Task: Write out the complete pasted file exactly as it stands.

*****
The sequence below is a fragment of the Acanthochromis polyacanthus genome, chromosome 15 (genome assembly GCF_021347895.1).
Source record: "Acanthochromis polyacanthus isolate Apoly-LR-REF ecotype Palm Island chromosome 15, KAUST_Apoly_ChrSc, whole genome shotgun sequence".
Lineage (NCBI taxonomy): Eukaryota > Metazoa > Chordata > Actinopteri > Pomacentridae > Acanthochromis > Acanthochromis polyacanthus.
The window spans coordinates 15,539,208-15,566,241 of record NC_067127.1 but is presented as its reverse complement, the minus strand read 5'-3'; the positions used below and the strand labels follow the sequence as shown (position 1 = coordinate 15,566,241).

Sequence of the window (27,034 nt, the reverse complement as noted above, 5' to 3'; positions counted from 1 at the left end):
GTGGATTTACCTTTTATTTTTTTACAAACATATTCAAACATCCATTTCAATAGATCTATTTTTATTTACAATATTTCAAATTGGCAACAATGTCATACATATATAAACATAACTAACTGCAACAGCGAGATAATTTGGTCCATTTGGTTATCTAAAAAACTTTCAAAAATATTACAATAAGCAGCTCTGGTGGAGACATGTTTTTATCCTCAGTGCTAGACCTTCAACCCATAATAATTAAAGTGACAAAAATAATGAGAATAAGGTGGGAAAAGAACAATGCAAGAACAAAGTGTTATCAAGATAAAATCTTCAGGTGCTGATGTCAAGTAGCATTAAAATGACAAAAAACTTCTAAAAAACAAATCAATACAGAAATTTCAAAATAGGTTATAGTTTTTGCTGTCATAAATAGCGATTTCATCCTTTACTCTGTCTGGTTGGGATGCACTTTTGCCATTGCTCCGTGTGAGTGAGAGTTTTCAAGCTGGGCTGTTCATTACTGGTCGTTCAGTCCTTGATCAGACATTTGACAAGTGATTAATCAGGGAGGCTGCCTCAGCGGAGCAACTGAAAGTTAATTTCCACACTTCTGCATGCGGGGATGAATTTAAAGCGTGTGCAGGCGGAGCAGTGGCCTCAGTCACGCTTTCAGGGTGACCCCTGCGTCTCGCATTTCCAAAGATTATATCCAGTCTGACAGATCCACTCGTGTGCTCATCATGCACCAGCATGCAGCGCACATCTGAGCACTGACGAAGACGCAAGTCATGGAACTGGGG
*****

The sequence below is a fragment of the Acanthochromis polyacanthus genome, chromosome 15 (genome assembly GCF_021347895.1).
Source record: "Acanthochromis polyacanthus isolate Apoly-LR-REF ecotype Palm Island chromosome 15, KAUST_Apoly_ChrSc, whole genome shotgun sequence".
Lineage (NCBI taxonomy): Eukaryota > Metazoa > Chordata > Actinopteri > Pomacentridae > Acanthochromis > Acanthochromis polyacanthus.
The window spans coordinates 15,539,208-15,566,241 of record NC_067127.1 but is presented as its reverse complement, the minus strand read 5'-3'; the positions used below and the strand labels follow the sequence as shown (position 1 = coordinate 15,566,241).

Sequence of the window (27,034 nt, the reverse complement as noted above, 5' to 3'; positions counted from 1 at the left end):
GTGGATTTACCTTTTATTTTTTTACAAACATATTCAAACATCCATTTCAATAGATCTATTTTTATTTACAATATTTCAAATTGGCAACAATGTCATACATATATAAACATAACTAACTGCAACAGCGAGATAATTTGGTCCATTTGGTTATCTAAAAAACTTTCAAAAATATTACAATAAGCAGCTCTGGTGGAGACATGTTTTTATCCTCAGTGCTAGACCTTCAACCCATAATAATTAAAGTGACAAAAATAATGAGAATAAGGTGGGAAAAGAACAATGCAAGAACAAAGTGTTATCAAGATAAAATCTTCAGGTGCTGATGTCAAGTAGCATTAAAATGACAAAAAACTTCTAAAAAACAAATCAATACAGAAATTTCAAAATAGGTTATAGTTTTTGCTGTCATAAATAGCGATTTCATCCTTTACTCTGTCTGGTTGGGATGCACTTTTGCCATTGCTCCGTGTGAGTGAGAGTTTTCAAGCTGGGCTGTTCATTACTGGTCGTTCAGTCCTTGATCAGACATTTGACAAGTGATTAATCAGGGAGGCTGCCTCAGCGGAGCAACTGAAAGTTAATTTCCACACTTCTGCATGCGGGGATGAATTTAAAGCGTGTGCAGGCGGAGCAGTGGCCTCAGTCACGCTTTCAGGGTGACCCCTGCGTCTCGCATTTCCAAAGATTATATCCAGTCTGACAGATCCACTCGTGTGCTCATCATGCACCAGCATGCAGCGCACATCTGAGCACTGACGAAGACGCAAGTCATGGAACTGGGG